The United States said Monday intelligence leaker Edward Snowden was still a US citzen and had the right to a "fair" trial if he returned to his native country.
State Department spokesman Patrick Ventrell rejected comments by WikiLeaks founder Julian Assange, who has described Snowden as being legally "marooned" in Moscow after Washington cancelled the leaker's US passport.
"That's not true," said Ventrell, referring to Assange's remarks.
He told reporters the US government could issue Snowden a "one entry travel document" to the United States as he is "accused of serious felony crimes."
"He's still a US citizen. He still enjoys the rights of his US citizenship, which include the right to a free and fair trial for the crimes he's been accused of."
Russian President Vladimir Putin said earlier Snowden was welcome to stay in his country as long as the former National Security Agency contractor stopped leaking US intelligence reports.
Snowden had stopped in Moscow from Hong Kong on June 23 on his way to Latin America, possibly Ecuador, in an attempt to avoid extradition to the United Sates on espionage charges.
The State Department spokesman declined to predict how the United States would respond if Snowden was given asylum in Russia.
"Again, we're not at that point right now. We're going to continue to make our case about what we think needs to happen, and we hope they do the right thing," Ventrell told reporters.
Ventrell also sidestepped questions about the latest revelations from Snowden that allege the United States routinely spied on its allies, including the European Union's office in Washington.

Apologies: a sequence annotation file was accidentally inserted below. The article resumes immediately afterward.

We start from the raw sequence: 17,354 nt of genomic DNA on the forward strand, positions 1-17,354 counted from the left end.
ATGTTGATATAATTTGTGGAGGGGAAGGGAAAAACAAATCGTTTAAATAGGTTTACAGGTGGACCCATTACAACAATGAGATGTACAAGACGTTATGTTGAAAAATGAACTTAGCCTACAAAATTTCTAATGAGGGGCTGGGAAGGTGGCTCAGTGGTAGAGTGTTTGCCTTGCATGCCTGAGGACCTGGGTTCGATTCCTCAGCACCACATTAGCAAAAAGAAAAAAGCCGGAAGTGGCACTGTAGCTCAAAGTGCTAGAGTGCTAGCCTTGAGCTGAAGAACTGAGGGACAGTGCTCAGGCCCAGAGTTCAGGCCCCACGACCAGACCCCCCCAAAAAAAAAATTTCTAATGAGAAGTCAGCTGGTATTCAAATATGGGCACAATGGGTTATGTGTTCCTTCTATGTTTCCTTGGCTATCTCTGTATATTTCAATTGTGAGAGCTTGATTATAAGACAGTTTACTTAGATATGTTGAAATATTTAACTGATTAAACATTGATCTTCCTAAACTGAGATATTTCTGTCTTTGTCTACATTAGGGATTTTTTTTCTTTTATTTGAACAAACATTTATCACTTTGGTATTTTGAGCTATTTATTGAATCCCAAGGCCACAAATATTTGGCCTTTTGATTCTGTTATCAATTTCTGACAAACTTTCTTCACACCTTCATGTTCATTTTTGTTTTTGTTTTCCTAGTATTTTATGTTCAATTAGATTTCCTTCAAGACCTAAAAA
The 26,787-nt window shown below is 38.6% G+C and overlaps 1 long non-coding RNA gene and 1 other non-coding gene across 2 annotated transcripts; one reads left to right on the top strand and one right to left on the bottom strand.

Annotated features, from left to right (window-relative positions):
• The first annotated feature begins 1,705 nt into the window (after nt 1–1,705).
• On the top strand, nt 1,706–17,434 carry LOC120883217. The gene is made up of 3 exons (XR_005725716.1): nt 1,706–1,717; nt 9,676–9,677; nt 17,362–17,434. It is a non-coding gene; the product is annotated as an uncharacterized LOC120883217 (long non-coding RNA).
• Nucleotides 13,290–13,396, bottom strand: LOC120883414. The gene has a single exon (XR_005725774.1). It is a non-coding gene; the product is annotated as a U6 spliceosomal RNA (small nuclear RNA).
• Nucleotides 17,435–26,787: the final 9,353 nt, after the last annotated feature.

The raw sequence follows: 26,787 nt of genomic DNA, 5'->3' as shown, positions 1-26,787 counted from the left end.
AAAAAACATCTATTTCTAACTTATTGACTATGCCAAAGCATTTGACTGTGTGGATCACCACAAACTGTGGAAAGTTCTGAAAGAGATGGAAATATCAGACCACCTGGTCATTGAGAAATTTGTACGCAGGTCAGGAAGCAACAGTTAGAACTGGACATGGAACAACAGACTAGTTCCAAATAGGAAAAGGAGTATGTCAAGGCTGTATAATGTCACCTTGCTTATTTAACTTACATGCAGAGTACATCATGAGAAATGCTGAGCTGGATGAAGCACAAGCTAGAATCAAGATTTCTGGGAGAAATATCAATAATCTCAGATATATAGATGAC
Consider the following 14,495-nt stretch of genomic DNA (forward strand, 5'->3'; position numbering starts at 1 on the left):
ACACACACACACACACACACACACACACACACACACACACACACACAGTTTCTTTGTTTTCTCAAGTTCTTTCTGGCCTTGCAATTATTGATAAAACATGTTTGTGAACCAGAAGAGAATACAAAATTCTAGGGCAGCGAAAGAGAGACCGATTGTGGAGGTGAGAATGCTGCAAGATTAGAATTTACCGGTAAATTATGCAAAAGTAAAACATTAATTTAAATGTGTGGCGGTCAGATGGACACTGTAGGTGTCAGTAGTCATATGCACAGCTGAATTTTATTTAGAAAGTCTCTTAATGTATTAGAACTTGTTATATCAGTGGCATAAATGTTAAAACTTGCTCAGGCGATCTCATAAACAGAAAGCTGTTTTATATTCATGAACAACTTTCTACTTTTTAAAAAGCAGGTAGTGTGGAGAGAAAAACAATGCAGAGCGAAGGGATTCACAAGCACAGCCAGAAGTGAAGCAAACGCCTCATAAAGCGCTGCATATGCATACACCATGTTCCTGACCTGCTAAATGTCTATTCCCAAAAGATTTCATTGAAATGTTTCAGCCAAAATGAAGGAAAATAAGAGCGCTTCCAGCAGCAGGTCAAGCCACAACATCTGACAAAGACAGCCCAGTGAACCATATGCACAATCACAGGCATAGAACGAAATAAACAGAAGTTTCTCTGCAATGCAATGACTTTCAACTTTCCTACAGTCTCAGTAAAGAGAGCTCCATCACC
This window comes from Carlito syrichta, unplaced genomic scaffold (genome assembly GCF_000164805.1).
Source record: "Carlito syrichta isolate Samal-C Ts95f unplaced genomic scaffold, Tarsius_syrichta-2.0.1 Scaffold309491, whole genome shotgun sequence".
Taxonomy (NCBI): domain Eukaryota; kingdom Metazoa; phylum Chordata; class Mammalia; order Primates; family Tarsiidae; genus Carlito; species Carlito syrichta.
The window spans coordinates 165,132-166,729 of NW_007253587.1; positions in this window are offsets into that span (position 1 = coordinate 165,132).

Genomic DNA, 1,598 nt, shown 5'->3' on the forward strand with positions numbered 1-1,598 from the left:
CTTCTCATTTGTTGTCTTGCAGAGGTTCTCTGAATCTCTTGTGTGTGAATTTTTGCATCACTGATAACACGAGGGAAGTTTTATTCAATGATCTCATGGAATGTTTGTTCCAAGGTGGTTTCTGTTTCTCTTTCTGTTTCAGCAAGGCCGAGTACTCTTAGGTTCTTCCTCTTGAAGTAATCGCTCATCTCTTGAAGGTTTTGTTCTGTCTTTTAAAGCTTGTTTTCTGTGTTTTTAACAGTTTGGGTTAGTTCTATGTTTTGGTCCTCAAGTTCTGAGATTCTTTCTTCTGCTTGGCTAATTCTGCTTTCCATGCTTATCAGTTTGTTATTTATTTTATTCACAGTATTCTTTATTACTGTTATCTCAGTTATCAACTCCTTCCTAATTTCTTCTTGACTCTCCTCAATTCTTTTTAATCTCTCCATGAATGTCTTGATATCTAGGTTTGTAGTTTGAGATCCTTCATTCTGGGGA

He declined to explicitly acknowledge the alleged electronic eavesdropping, refusing to either defend or apologize over the purported spying. Instead, he insisted the matter would be discussed with allies privately and not publicly.
Ventrell said "the US government will respond appropriately to our partners through diplomatic and intelligence channels."
But he echoed comments from President Barack Obama that seemed to suggest other governments engage in similar spying.
"While we're not going to comment publicly on the specifics of alleged intelligence activities, as a matter of policy, we've made clear that the US gathers foreign intelligence of the type gathered by all nations," he said.
Snowden, 30, who worked as an IT contractor for US intelligence services, publicly admitted to leaking documents exposing how the National Security Agency collects Americans' phone records and trawls through Internet traffic.
The latest leak alleges the United States spies on friendly embassies and missions, including implanting a device to monitor the EU office's encrypted fax machine in the US capital.